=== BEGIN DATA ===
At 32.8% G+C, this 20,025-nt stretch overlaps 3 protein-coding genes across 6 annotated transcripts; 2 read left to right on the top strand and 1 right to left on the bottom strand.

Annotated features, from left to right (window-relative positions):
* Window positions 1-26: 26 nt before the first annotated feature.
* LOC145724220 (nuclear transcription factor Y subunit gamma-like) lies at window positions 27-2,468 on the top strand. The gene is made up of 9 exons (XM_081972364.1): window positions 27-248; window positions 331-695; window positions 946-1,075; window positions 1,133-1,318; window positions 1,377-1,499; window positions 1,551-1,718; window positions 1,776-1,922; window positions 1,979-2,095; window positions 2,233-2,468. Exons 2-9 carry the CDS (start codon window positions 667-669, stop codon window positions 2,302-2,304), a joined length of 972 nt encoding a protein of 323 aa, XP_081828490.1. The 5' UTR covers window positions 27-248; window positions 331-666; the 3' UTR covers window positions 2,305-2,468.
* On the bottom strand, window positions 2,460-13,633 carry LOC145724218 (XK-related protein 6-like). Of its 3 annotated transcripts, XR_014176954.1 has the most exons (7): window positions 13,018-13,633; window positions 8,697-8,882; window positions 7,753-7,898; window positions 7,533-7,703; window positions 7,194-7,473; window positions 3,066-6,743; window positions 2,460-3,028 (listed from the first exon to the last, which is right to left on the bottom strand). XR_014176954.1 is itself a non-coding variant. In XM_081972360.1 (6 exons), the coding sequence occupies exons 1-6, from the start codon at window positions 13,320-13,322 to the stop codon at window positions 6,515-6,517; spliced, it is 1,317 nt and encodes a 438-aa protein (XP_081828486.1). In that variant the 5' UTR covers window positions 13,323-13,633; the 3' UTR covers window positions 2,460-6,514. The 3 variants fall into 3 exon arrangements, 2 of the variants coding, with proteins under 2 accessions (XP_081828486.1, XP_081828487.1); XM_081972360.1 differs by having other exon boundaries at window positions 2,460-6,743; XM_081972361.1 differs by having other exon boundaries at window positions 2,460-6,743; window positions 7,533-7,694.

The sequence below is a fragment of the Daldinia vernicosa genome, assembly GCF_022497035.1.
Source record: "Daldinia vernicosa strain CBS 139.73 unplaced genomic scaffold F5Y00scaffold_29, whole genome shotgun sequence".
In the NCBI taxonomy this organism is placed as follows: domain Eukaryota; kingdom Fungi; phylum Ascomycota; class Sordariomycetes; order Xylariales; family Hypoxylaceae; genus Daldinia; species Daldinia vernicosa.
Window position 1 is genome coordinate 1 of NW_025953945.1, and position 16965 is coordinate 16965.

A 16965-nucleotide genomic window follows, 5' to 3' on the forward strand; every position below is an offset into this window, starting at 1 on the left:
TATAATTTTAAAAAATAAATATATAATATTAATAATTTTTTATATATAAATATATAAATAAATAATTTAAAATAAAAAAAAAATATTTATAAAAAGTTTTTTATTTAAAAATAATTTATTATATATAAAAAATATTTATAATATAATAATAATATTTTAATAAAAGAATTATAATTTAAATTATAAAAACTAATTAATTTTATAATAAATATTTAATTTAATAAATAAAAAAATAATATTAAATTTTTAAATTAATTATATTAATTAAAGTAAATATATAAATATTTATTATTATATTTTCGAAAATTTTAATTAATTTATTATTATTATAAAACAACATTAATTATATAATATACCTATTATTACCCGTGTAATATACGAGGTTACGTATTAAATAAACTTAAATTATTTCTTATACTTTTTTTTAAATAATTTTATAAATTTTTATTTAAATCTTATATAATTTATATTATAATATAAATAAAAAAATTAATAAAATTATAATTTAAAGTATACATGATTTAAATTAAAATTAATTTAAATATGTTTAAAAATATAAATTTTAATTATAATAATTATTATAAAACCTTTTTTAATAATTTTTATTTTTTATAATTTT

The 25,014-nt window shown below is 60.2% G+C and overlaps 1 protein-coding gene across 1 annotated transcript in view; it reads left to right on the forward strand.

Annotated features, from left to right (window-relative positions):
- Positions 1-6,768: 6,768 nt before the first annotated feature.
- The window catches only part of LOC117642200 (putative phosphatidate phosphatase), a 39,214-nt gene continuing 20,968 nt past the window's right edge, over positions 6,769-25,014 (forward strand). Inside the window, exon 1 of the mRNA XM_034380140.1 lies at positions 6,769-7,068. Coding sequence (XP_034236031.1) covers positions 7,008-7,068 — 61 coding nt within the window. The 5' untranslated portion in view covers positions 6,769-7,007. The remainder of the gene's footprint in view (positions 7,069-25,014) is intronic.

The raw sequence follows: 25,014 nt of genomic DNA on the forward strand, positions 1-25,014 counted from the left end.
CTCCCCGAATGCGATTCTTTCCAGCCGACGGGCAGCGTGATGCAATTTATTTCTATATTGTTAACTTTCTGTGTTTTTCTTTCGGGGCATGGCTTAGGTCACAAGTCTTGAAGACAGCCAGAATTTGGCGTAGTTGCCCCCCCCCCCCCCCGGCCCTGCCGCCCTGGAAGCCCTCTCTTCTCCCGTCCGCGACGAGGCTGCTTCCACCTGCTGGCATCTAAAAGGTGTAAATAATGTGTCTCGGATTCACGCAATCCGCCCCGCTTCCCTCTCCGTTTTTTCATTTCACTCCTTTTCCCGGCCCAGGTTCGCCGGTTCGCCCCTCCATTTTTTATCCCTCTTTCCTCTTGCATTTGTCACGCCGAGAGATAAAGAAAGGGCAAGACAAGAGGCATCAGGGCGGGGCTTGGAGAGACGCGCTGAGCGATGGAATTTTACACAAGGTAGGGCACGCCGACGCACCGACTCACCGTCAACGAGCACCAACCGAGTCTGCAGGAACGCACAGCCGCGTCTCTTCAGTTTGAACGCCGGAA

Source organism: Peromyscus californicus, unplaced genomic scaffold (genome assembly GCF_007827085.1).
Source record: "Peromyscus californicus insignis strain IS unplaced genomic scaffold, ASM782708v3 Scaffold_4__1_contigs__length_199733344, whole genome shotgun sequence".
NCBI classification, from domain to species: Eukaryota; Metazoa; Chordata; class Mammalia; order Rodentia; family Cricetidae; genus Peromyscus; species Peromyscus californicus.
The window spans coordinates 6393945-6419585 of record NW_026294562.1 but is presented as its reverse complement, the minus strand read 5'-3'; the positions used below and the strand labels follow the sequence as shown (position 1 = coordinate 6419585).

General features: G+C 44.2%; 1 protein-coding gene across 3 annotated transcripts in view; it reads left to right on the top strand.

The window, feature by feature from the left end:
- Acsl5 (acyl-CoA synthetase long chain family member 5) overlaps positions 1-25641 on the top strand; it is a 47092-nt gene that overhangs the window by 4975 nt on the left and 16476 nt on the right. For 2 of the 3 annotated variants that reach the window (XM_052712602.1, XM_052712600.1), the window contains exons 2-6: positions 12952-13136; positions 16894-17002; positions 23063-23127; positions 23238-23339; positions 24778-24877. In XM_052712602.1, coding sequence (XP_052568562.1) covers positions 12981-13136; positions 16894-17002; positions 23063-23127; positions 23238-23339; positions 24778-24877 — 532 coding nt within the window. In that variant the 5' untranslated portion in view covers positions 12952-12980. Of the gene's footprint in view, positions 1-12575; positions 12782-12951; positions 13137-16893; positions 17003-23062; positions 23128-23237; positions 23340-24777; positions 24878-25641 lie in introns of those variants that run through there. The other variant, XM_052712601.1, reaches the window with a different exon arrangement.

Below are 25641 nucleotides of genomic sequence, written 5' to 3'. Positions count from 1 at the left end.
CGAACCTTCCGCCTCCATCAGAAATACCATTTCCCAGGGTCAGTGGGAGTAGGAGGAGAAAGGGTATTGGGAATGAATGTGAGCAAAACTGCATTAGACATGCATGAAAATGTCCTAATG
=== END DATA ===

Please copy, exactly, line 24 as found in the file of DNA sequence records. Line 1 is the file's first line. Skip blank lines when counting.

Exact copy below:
- Acsl5 (acyl-CoA synthetase long chain family member 5) overlaps positions 1-25641 on the top strand; it is a 47092-nt gene that overhangs the window by 4975 nt on the left and 16476 nt on the right. For 2 of the 3 annotated variants that reach the window (XM_052712602.1, XM_052712600.1), the window contains exons 2-6: positions 12952-13136; positions 16894-17002; positions 23063-23127; positions 23238-23339; positions 24778-24877. In XM_052712602.1, coding sequence (XP_052568562.1) covers positions 12981-13136; positions 16894-17002; positions 23063-23127; positions 23238-23339; positions 24778-24877 — 532 coding nt within the window. In that variant the 5' untranslated portion in view covers positions 12952-12980. Of the gene's footprint in view, positions 1-12575; positions 12782-12951; positions 13137-16893; positions 17003-23062; positions 23128-23237; positions 23340-24777; positions 24878-25641 lie in introns of those variants that run through there. The other variant, XM_052712601.1, reaches the window with a different exon arrangement.